I read this years ago – probably when it was first released – and I know I enjoyed it and I consider it to be my favourite Geraldine Brooks novel. When I saw it as an audio book (read by the author) on Borrowbox, I had to re-visit it.
Here’s the blurb …
An unforgettable tale, set in 17th century England, of a village that quarantines itself to arrest the spread of the plague, from the author The Secret Chord and of March , winner of the Pulitzer Prize
When an infected bolt of cloth carries plague from London to an isolated village, a housemaid named Anna Frith emerges as an unlikely heroine and healer. Through Anna’s eyes we follow the story of the fateful year of 1666, as she and her fellow villagers confront the spread of disease and superstition. As death reaches into every household and villagers turn from prayers to murderous witch-hunting, Anna must find the strength to confront the disintegration of her community and the lure of illicit love. As she struggles to survive and grow, a year of catastrophe becomes instead annus mirabilis, a “year of wonders.”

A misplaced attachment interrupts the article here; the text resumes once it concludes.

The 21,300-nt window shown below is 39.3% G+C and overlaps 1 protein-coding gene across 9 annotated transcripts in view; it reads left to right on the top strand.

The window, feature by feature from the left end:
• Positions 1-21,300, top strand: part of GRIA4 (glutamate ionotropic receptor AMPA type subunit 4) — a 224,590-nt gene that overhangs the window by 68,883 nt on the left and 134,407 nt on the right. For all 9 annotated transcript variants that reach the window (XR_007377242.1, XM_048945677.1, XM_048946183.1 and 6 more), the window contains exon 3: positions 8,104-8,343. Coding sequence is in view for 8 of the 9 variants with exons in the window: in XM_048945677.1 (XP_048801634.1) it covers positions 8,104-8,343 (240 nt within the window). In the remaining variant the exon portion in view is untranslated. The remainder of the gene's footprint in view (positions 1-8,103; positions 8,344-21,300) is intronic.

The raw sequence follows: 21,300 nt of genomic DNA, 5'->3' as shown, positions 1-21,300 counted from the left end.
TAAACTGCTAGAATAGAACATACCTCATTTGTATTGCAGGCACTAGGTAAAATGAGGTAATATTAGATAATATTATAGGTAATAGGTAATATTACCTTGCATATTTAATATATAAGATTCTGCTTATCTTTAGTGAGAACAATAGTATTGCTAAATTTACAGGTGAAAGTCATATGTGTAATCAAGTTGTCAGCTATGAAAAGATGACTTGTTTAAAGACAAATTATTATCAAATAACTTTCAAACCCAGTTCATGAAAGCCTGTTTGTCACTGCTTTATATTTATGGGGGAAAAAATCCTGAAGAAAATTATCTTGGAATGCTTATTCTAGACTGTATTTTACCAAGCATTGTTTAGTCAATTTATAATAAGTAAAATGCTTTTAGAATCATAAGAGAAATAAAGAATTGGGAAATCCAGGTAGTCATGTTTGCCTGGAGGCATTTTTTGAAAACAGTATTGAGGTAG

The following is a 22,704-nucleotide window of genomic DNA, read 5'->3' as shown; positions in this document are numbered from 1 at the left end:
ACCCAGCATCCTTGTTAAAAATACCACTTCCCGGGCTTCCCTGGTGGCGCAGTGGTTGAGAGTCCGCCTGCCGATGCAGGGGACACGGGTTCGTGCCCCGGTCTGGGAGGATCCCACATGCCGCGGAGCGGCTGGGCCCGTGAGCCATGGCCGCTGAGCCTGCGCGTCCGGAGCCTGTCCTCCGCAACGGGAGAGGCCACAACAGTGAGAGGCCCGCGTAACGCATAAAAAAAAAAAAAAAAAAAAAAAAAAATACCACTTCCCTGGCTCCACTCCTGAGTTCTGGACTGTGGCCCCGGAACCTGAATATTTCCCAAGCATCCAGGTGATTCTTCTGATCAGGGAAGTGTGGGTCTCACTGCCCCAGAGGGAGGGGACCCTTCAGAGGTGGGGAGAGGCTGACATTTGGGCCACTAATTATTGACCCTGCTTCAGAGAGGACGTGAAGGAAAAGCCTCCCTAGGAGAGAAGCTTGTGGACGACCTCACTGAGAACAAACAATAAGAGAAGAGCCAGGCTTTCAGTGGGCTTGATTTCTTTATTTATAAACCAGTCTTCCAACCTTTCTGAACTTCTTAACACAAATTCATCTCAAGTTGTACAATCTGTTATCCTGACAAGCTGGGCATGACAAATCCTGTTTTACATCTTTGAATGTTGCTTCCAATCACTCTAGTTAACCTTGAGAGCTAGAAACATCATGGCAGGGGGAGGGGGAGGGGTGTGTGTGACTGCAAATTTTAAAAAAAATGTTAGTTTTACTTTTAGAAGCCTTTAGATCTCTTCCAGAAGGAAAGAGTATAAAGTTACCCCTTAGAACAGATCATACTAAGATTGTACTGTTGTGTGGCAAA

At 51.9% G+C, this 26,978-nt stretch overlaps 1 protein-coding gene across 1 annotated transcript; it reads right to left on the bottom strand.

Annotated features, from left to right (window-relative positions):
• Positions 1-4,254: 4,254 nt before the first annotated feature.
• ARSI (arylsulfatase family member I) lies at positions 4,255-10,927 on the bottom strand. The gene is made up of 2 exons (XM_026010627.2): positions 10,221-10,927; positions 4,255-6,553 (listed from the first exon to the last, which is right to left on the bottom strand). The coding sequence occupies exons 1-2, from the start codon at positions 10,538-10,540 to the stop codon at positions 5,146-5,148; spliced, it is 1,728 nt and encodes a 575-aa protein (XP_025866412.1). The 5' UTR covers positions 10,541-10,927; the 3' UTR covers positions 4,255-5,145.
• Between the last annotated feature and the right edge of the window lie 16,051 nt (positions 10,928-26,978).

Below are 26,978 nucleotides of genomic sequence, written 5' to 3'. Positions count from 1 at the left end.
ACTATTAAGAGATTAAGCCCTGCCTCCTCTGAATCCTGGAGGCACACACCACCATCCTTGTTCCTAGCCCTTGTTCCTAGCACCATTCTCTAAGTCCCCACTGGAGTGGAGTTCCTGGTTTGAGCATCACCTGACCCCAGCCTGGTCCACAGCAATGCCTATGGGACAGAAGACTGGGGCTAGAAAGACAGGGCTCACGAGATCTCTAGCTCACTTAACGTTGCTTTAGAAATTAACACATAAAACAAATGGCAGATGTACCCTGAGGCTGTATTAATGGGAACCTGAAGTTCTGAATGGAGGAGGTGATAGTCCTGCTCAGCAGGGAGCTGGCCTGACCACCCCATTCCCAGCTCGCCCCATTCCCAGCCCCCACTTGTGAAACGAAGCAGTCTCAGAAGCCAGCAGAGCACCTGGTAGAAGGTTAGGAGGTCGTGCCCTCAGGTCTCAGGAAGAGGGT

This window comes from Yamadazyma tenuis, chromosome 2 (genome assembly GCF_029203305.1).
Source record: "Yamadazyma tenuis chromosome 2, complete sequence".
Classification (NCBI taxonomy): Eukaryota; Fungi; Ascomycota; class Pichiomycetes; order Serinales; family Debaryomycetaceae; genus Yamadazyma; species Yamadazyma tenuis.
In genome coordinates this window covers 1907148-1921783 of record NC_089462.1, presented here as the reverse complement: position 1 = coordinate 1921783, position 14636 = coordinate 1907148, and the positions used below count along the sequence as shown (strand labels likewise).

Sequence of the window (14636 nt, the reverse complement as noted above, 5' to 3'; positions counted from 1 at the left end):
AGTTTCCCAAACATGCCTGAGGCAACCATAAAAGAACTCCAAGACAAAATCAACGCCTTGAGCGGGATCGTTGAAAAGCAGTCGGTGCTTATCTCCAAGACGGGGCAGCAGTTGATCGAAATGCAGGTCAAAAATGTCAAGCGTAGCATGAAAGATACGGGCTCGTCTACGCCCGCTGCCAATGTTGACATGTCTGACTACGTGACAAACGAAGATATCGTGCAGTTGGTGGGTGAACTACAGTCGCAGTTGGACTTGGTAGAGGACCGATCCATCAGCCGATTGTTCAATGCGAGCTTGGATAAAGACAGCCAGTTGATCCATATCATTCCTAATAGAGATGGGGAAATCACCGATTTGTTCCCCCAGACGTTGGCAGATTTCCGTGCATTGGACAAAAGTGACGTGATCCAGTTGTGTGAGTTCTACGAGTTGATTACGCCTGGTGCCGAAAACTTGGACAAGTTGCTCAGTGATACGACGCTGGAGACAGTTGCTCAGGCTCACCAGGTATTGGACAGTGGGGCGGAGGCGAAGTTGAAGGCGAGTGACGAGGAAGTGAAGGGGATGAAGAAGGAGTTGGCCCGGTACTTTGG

Inspired by the true story of Eyam, a village in the rugged hill country of England, Year of Wonders is a richly detailed evocation of a singular moment in history. Written with stunning emotional intelligence and introducing “an inspiring heroine” ( The Wall Street Journal ), Brooks blends love and learning, loss and renewal into a spellbinding and unforgettable read.
It’s extraordinary how little of this novel I remembered. It is also very interesting to read this in a Covid (post-covid) world. This village isolates itself so as not to spread the plague, they move church services to outside and stand at a distance from each other – that’s all very familiar.
It’s beautifully written with lots of lovely period detail (but blended into the story). I particularly enjoyed all of the domestic details and the herb remedies. There is also a lot of death (from the plague and otherwise), religion ( was the plague god’s judgement for their sins), selfishness and superstitions.